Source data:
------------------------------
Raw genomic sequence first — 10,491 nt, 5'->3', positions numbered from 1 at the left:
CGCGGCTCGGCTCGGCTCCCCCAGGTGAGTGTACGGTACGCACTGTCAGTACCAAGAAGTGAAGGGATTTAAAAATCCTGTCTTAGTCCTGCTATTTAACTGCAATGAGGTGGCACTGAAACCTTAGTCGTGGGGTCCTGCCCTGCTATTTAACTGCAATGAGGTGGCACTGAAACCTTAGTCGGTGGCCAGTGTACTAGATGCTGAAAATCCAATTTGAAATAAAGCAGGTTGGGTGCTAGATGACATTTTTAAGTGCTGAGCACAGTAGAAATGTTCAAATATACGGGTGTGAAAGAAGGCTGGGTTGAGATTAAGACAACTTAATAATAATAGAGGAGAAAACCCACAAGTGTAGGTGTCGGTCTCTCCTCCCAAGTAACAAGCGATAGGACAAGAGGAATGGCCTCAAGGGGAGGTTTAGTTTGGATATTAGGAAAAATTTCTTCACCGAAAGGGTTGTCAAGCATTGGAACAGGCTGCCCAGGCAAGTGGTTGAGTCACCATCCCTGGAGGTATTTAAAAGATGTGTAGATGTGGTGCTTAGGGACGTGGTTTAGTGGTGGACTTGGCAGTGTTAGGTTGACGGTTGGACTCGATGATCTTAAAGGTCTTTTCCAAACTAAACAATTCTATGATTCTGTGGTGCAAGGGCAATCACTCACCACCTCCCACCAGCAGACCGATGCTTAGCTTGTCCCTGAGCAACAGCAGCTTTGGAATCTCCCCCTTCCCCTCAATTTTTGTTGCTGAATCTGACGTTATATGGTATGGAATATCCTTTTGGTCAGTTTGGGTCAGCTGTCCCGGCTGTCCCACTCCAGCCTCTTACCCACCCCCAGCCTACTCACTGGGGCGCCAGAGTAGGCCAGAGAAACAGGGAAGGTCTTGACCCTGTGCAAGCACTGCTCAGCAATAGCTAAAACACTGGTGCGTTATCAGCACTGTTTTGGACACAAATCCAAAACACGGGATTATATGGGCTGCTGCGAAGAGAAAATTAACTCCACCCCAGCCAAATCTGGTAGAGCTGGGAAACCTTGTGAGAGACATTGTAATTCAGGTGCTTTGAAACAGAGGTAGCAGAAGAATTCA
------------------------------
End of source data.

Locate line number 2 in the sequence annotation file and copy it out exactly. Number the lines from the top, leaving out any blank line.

CGCGGCTCGGCTCGGCTCCCCCAGGTGAGTGTACGGTACGCACTGTCAGTACCAAGAAGTGAAGGGATTTAAAAATCCTGTCTTAGTCCTGCTATTTAACTGCAATGAGGTGGCACTGAAACCTTAGTCGTGGGGTCCTGCCCTGCTATTTAACTGCAATGAGGTGGCACTGAAACCTTAGTCGGTGGCCAGTGTACTAGATGCTGAAAATCCAATTTGAAATAAAGCAGGTTGGGTGCTAGATGACATTTTTAAGTGCTGAGCACAGTAGAAATGTTCAAATATACGGGTGTGAAAGAAGGCTGGGTTGAGATTAAGACAACTTAATAATAATAGAGGAGAAAACCCACAAGTGTAGGTGTCGGTCTCTCCTCCCAAGTAACAAGCGATAGGACAAGAGGAATGGCCTCAAGGGGAGGTTTAGTTTGGATATTAGGAAAAATTTCTTCACCGAAAGGGTTGTCAAGCATTGGAACAGGCTGCCCAGGCAAGTGGTTGAGTCACCATCCCTGGAGGTATTTAAAAGATGTGTAGATGTGGTGCTTAGGGACGTGGTTTAGTGGTGGACTTGGCAGTGTTAGGTTGACGGTTGGACTCGATGATCTTAAAGGTCTTTTCCAAACTAAACAATTCTATGATTCTGTGGTGCAAGGGCAATCACTCACCACCTCCCACCAGCAGACCGATGCTTAGCTTGTCCCTGAGCAACAGCAGCTTTGGAATCTCCCCCTTCCCCTCAATTTTTGTTGCTGAATCTGACGTTATATGGTATGGAATATCCTTTTGGTCAGTTTGGGTCAGCTGTCCCGGCTGTCCCACTCCAGCCTCTTACCCACCCCCAGCCTACTCACTGGGGCGCCAGAGTAGGCCAGAGAAACAGGGAAGGTCTTGACCCTGTGCAAGCACTGCTCAGCAATAGCTAAAACACTGGTGCGTTATCAGCACTGTTTTGGACACAAATCCAAAACACGGGATTATATGGGCTGCTGCGAAGAGAAAATTAACTCCACCCCAGCCAAATCTGGTAGAGCTGGGAAACCTTGTGAGAGACATTGTAATTCAGGTGCTTTGAAACAGAGGTAGCAGAAGAATTCA